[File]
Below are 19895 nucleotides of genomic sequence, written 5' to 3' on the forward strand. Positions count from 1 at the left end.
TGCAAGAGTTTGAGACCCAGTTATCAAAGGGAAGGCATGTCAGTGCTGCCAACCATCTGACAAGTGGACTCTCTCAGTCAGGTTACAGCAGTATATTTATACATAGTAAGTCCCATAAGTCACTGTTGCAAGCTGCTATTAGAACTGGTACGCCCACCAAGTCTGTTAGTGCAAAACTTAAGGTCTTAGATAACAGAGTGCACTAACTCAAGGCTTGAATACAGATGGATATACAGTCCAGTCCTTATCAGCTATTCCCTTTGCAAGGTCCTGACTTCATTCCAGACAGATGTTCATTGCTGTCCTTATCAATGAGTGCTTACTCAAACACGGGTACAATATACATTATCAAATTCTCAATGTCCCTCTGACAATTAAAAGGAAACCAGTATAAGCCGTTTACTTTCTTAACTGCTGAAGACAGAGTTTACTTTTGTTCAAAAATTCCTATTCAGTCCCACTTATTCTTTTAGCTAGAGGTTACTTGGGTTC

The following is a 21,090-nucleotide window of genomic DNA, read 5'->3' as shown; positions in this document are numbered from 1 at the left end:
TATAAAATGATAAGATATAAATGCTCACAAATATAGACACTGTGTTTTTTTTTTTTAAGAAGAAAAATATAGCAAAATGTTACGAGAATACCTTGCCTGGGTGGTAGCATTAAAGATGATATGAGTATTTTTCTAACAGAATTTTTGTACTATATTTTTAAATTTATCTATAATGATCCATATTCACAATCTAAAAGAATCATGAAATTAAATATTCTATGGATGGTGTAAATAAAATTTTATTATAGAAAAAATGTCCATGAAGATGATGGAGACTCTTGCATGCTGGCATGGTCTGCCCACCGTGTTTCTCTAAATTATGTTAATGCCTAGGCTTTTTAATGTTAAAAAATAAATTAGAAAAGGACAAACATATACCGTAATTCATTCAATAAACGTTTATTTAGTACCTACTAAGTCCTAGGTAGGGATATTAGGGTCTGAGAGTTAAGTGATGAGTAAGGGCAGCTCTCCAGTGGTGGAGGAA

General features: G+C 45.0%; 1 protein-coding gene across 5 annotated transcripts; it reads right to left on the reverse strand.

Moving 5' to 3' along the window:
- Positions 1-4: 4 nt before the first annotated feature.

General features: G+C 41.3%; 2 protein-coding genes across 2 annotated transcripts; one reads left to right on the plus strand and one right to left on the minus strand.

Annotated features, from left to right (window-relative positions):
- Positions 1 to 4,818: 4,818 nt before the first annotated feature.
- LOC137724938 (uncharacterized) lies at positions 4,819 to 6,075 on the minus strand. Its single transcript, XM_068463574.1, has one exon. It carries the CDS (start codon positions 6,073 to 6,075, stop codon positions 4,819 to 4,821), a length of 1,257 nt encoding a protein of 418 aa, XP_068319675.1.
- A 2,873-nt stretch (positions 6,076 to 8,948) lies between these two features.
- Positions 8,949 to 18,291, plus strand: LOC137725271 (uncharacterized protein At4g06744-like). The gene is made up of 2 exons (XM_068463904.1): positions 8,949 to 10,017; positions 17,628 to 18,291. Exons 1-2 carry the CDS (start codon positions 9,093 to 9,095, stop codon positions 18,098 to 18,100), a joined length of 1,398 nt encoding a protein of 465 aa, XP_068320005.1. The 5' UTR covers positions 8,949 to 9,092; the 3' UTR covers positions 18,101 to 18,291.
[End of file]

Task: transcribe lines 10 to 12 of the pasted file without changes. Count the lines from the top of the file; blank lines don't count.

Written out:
- Positions 1 to 4,818: 4,818 nt before the first annotated feature.
- LOC137724938 (uncharacterized) lies at positions 4,819 to 6,075 on the minus strand. Its single transcript, XM_068463574.1, has one exon. It carries the CDS (start codon positions 6,073 to 6,075, stop codon positions 4,819 to 4,821), a length of 1,257 nt encoding a protein of 418 aa, XP_068319675.1.
- A 2,873-nt stretch (positions 6,076 to 8,948) lies between these two features.